The show was curated, with all the works, including Ada's "lovely"(according to Miller) three figure sculpture, as "Government Protecting Industry and the Home." Sketches of the murals being created at places like Hollywood High spread across seven galleries on the museum's ground floor. A breathless preview written by Miller had already been in the Times and then -- the cold hard realities of the Depression. The county was broke. "High culture" was seen as frivolous and expendable. So on March 2, just two days before the exhibit opened to the public, the county voted to shut the doors of the Museum for four months as a cost cutting measure, leaving the galleries darkened, with only the Museum director and his assistant left as caretakers.
There was an immediate uproar. Bruce, Armitage, and Miller were all furious, and disappointed. Armitage railed: "To close the museum at this time will cost the community more in actual cash -- not to speak of loss of prestige as a cultural center than the amount of money needed to keep it open." Many folks signed a petition protesting the museum's closure. On Sunday, the day of the aborted opening, hundreds of art lovers gathered in Exposition Park to protest the Board's decision. Leaders in L.A.'s art community speechified on the Museum steps. The disappointment in the air was palatable.
But all was not lost. A few days later a savior of the old school, gilded age variety came forward. New York millionaire Samuel H. Kress, who had loaned the museum a times-typical exhibit of Old Masters, donated enough money to partially reopen the museum for two weeks (it was soon extended to April 15). The Federal Art Exhibition was immediately a record-breaking hit, with 75,000 people attending in the first twelve days. Here was art they could understand -- large-scale, patriotic, populist (some would say leftist), prideful, historic, and centered on real American people instead of imitations of earlier, grander periods.
P.W.A.P's funding was extended until April 28, continuing on a smaller scale under the newly formed Federal Emergency Relief Administration and the state. Ada continued on the government payroll and on June 1, announced the completion of her most ambitious clay sculpture, the "Queen of the Angels." The federal government then donated the statue to Echo Park in June, and funds to cast the statue in bronze were secured. However, it was eventually molded with a new cost-effective Depression era favorite -- poured concrete, or "liquid stone," as was the famous "Santa Monica" statue, the Astronomers Monument, and the Lafayette Fountain.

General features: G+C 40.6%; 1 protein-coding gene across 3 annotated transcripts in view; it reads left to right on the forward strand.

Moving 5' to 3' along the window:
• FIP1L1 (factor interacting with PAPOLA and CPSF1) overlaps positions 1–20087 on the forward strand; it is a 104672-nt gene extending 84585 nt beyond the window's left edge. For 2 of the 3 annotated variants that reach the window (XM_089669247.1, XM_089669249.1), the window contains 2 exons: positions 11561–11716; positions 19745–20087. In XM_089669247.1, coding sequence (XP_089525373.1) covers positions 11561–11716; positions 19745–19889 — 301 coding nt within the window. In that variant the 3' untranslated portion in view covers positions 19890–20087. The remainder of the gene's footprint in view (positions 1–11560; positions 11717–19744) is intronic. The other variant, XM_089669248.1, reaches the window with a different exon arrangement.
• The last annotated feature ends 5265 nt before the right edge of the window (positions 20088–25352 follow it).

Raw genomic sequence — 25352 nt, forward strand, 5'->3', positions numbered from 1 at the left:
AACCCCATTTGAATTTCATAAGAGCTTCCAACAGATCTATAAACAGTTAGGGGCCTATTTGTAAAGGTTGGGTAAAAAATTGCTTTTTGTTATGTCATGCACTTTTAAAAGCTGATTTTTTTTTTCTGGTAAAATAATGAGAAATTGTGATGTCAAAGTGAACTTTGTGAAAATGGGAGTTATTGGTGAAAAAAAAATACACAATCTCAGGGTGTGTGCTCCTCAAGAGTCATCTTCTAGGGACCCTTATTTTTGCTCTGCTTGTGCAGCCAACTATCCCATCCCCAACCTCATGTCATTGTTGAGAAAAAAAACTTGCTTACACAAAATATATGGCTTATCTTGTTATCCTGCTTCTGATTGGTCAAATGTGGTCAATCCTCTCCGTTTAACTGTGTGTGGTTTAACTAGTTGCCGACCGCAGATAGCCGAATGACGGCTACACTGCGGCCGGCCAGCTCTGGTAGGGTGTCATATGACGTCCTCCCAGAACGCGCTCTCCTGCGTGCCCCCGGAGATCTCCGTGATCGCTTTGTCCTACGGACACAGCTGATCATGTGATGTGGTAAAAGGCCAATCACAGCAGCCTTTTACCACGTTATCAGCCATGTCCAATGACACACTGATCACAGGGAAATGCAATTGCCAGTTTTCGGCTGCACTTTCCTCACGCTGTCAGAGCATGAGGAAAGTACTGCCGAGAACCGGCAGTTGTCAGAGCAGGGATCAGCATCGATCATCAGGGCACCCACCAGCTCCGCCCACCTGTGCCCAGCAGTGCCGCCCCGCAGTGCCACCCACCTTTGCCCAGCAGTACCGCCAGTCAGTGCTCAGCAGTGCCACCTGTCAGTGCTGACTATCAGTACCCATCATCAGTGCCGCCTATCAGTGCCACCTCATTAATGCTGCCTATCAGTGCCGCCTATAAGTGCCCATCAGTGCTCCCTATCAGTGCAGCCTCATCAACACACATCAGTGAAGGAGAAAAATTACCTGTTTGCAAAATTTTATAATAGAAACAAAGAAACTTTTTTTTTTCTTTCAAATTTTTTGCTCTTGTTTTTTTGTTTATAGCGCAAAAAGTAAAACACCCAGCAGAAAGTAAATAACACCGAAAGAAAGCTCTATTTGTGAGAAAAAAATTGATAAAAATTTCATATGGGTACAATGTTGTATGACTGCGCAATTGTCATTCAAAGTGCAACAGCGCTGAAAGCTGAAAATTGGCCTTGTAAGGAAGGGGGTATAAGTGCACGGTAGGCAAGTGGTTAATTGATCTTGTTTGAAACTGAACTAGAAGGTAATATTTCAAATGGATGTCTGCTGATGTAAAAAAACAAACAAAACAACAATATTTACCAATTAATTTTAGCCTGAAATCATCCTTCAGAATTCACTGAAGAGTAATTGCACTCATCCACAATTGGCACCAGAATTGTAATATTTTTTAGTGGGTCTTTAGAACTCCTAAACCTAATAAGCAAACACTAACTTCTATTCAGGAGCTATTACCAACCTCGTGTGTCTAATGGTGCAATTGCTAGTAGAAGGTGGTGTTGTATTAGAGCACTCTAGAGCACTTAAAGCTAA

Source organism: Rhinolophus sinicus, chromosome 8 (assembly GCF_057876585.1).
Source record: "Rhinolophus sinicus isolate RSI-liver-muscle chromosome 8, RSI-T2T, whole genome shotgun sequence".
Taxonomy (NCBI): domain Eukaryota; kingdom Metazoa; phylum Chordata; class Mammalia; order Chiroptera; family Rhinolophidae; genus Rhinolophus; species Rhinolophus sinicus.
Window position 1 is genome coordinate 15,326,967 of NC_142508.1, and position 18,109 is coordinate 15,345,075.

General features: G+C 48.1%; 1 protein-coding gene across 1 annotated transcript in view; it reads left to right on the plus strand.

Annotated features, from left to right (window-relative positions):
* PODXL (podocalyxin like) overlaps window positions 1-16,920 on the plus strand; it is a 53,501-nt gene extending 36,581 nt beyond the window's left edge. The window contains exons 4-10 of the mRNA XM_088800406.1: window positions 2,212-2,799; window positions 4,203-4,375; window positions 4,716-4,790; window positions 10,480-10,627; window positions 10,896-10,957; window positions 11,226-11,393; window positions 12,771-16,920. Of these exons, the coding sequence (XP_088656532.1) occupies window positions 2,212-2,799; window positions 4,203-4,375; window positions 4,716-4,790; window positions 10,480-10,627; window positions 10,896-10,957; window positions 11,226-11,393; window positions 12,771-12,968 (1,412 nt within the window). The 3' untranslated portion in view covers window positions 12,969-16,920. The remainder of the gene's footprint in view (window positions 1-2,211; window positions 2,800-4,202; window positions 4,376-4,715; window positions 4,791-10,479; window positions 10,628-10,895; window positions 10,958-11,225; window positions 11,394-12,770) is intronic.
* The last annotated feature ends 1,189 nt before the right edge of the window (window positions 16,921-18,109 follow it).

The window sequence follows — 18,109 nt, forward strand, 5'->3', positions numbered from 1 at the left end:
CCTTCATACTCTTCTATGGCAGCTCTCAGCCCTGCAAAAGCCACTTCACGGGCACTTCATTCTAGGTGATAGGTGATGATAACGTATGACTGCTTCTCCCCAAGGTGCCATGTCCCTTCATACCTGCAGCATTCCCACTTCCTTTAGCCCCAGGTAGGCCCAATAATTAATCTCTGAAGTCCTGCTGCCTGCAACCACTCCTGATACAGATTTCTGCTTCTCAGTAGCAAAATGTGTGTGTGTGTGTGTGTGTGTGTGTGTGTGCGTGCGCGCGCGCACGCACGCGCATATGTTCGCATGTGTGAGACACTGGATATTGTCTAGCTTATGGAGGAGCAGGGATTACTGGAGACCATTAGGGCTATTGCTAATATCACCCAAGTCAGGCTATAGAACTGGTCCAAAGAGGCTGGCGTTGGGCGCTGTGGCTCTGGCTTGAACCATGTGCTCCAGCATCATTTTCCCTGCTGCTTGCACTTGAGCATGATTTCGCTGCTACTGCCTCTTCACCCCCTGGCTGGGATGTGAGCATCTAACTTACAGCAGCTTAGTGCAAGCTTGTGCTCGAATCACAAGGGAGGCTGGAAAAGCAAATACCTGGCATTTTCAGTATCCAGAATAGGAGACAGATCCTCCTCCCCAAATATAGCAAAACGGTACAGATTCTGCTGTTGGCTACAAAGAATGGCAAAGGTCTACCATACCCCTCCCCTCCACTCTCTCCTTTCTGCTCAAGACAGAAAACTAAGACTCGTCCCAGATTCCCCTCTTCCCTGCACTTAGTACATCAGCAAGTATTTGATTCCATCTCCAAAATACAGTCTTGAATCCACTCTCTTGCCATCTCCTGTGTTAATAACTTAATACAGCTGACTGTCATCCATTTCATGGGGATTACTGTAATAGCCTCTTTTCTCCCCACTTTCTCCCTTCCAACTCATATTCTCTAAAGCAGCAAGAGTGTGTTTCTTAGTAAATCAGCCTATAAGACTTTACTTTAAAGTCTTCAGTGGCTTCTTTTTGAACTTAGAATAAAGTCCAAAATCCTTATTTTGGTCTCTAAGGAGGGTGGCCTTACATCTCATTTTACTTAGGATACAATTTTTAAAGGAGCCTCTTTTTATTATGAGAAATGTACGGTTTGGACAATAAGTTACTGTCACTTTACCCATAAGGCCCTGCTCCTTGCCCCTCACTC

In the winter of 1934 three of the P.W.A.P's most ambitious projects were unveiled. Charles Kassler's 80-foot fresco celebrating "Spanish California" at Fullerton Jr. College, the Astronomers Monument, and Lafayette Fountain all garnered good reviews, though the Astronomers Monument was considered rushed. A few months later Buckley MacGurrin's fanciful "History of Gastronomy" mural was unveiled in the cafeteria of the L.A. Museum.
All in all, the P.W.A.P. had employed 3,709 artists nationally. Looking back on the excitement of the project, Arthur Miller exclaimed:
"The program cost the treasury $1,312,177.93. The stimulus to American art and its appreciation is incalculable."6
The "American" Scene
All this gooey goodness could not last forever. Effective criticism must indeed be dispassionate, and in January of 1935 at the Ebell Club Salon, Arthur Miller finally gave Ada May her fist poor review: